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Some Thoughts on Frame Tales

October 19, 2013


The frame tale often makes for an exciting story. We don’t just get the story being told, but, literally, the story of the telling too. From Chaucer’s Canterbury Tales and Boccaccio’s Decameron to films like The Princess Bride and The Life of Pi, the drama of the story being told to a stand-in audience has enchanted viewers and readers for centuries.

But what exactly does the frame do? Why use one in your story?

There’s an underlying note of caution in those questions for contemporary writers. And it’s there for good reason. Any frame will strike readers as a device. As such, a frame should only be used when its appearance heightens effects that are necessary to the story.

Otherwise, like any superfluous device, the frame may annoy and thwart, gumming up the works of your primary story with a gimmicky outer ooze. A poorly designed frame may even enrage some readers, as it did J.R.R. Tolkien who famously abhorred such fictive machinations in fantasy stories because he thought they hinted at authorial shame or reluctance for the (then-emergent) genre of fantasy.

But if you use a frame well, as with The Princess Bride, it could be crucial to the story. It might offer your audience a hermeneutic key for unlocking the significance of the tale within.

Here’s how. The frame story creates two levels of fictionality. The outer frame simulates reality in stark contrast to the fiction it contains. In Henry James’s timelessly spooky “The Turn of the Screw,” for example, the outer tale contextualizes the strange goings-on with the governess and her weird adolescent charges. It works psychologically to trigger class anxieties as well as standard parental fears.

When James has a teller begin the story within a high-society party, he places the telling of the story in the social world most associated with the inner story’s absent landlords and parent–of those who should be taking better care of the poor possessed children. Tension is created easily as the listeners are also likely to identify with the enraged employers of all the story’s underclass ghosts.

Frame stories like James’s, as well as Mary Shelley’s Frankenstein, Joseph Conrad’s Heart of Darkness, and countless others, suggest that stories are not to be understood apart from their social contexts. They insist upon presenting stories as rhetorical transmissions — with tellers, intentions, and receivers.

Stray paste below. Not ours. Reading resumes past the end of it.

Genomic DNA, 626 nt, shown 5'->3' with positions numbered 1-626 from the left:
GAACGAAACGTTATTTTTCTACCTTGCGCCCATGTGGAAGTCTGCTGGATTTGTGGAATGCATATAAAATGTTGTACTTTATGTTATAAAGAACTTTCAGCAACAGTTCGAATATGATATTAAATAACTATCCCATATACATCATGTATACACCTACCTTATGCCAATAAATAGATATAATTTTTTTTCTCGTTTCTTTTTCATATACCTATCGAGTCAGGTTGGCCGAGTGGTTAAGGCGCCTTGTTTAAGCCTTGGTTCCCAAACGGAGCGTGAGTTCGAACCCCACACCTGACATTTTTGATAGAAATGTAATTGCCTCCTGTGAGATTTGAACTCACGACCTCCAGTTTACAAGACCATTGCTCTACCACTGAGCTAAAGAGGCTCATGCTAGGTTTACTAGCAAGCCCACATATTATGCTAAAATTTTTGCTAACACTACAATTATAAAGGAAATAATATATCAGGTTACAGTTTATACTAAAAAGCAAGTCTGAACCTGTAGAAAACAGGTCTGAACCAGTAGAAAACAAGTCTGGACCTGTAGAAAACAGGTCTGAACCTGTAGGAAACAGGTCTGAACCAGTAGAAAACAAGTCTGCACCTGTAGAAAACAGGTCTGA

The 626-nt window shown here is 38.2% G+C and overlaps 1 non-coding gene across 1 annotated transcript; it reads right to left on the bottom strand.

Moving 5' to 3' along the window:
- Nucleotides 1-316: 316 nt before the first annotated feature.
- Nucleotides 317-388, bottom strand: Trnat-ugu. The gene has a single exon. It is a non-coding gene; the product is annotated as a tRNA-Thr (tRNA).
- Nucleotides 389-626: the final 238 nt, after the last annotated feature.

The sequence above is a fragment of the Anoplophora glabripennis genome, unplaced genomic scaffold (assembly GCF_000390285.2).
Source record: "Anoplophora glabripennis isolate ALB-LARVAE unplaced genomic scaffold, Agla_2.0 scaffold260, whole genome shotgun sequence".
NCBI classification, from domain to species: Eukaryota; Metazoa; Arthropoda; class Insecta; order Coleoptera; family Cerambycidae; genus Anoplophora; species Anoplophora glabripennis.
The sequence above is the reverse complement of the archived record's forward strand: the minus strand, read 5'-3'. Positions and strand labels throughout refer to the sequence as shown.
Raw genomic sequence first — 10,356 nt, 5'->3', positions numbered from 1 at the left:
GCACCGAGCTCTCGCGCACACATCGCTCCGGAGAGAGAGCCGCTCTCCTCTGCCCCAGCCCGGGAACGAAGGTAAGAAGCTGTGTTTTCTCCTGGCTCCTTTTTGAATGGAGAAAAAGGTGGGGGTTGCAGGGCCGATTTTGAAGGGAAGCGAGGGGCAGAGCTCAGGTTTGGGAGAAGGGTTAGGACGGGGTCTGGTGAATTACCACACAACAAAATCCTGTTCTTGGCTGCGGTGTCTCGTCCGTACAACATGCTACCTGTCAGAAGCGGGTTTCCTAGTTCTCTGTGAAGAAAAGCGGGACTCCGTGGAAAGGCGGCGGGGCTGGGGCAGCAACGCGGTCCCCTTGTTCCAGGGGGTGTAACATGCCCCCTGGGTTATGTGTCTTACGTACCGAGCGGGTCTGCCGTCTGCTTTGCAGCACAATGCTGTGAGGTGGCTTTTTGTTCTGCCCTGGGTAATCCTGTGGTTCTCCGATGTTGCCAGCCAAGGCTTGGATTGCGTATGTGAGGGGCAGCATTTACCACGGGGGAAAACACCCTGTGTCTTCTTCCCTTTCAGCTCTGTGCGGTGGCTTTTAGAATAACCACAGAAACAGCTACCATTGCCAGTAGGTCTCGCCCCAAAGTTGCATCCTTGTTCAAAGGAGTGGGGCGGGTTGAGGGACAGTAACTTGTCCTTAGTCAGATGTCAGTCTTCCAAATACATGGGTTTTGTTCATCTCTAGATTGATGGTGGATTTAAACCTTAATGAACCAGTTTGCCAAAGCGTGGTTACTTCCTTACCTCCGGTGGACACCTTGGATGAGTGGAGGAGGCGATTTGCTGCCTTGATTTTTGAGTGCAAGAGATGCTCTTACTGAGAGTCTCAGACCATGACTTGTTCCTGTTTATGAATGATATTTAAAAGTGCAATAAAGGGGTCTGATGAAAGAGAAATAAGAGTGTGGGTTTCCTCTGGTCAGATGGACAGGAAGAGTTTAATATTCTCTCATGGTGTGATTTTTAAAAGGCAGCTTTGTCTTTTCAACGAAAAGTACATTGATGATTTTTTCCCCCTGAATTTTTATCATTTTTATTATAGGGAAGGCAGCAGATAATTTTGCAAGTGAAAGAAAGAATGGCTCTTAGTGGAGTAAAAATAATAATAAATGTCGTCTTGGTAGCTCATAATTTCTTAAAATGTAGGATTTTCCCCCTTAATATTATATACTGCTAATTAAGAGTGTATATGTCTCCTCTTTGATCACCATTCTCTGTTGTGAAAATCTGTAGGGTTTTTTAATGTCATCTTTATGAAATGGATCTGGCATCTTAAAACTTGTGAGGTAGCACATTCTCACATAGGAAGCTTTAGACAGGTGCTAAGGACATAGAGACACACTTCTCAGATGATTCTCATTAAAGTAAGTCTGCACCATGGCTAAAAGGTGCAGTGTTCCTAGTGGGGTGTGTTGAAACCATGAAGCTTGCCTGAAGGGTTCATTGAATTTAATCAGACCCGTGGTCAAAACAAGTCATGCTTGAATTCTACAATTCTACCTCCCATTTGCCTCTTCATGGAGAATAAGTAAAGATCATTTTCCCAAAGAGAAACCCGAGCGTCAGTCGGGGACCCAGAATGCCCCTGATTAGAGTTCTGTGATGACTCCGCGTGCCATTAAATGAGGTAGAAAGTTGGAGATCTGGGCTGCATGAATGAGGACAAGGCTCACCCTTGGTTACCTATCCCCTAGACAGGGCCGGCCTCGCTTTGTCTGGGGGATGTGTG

In the medieval tradition of Boccaccio and Chaucer, the frame established a model community of narrative reception. It trained others in how to best read and react to the interior fictions.

Then, as now, the frame has either a periphrastic (circumlocutory) or a pedagogical function: it either delays the immediacy of the story or it teaches audiences how they might respond.

The story without a frame encourages a reader who to enter the story disembodied, fully abstract, unmediated by the content. But the frame story requires that the reader be slightly removed from the embedded story world. We are mediated as we read such stories. Our entry is buffeted, curtailed.

Sometimes, though, that added mediation can be a good thing. It can heighten a desired effect.

In Wuthering Heights, for example, our closest stand-in is someone we are not always happy to identify with. Lockwood’s thirst for Catherine Earnshaw’s story is from the start perverse. He desperately wants to know her story and steals glimpses into a private series of writings left behind in her room after death. He is supposed to be sleeping in that room. Her room. The room of the dead woman whose interiority he symbolically wishes to seize control of and master (just like Heathcliff).

We as readers are made to feel uncomfortably simpatico with Lockwood as he peeks into the dead woman’s story. And then her ghost shows up at the window to interrupt his reading. The glass breaks and the phantom rubs the reader-proxy’s arm against the jagged shards until his blood is said to wet the sheets of her former bed upon which he lies.

There it is ladies and gentleman: a trifecta of sex, violence, and death, all wrapped up into an inaugural and sanguinary scene that consummates our symbolic entry into the dangerously libidinal world of Wuthering Heights.

If the frame is going to be that crazy, just think of what the story will be like…

  1. Michael Andreoni permalink

    I think there are some good possibilities to using a narrative frame, particularly in modern humor. For me, nothing is funnier than a story told by either an innocent, who consistently misinterprets what’s occurring, or a certifiably crazy person reacting with hilarious paranoia to the most mundane scenes.

  2. currankentucky permalink

    Another great post! Thank you! I love your blog and in appreciation have nominated you for The Liebster Award. Follow this link for more.

    • Ms. Curran you are indeed an angel, and I am so thankful to be nominated. However, I’ve just been so busy lately that I’m afraid I won’t be able to do a proper job of nominating others. But thank you, thank you, thank you for your kind words and for your courage.

      • currankentucky permalink

        Welcome nonetheless!!!

  3. I had no idea there was such a thing as a “frame story” – and it turns out my novel was one all along (hope it hasn’t fallen into the trap of being gimmicky). Thanks for the education!

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